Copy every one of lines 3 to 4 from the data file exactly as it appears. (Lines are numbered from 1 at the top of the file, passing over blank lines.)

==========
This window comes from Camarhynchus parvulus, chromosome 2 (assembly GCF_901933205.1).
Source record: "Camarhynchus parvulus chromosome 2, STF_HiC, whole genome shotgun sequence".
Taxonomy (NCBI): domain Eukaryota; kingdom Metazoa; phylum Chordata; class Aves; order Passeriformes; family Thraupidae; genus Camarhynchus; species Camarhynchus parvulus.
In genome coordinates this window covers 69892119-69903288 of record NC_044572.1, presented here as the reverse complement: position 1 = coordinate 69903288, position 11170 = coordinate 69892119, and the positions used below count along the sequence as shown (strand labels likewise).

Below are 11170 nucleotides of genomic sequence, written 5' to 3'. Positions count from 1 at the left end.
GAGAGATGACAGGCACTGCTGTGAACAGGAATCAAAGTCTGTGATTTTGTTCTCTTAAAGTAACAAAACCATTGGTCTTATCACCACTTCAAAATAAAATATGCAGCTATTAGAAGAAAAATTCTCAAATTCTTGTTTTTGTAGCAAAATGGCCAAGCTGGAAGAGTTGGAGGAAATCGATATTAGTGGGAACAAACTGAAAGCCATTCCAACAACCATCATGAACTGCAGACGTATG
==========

Taxonomy (NCBI): domain Eukaryota; kingdom Metazoa; phylum Chordata; class Aves; order Passeriformes; family Thraupidae; genus Camarhynchus; species Camarhynchus parvulus.
In genome coordinates this window covers 69892119-69903288 of record NC_044572.1, presented here as the reverse complement: position 1 = coordinate 69903288, position 11170 = coordinate 69892119, and the positions used below count along the sequence as shown (strand labels likewise).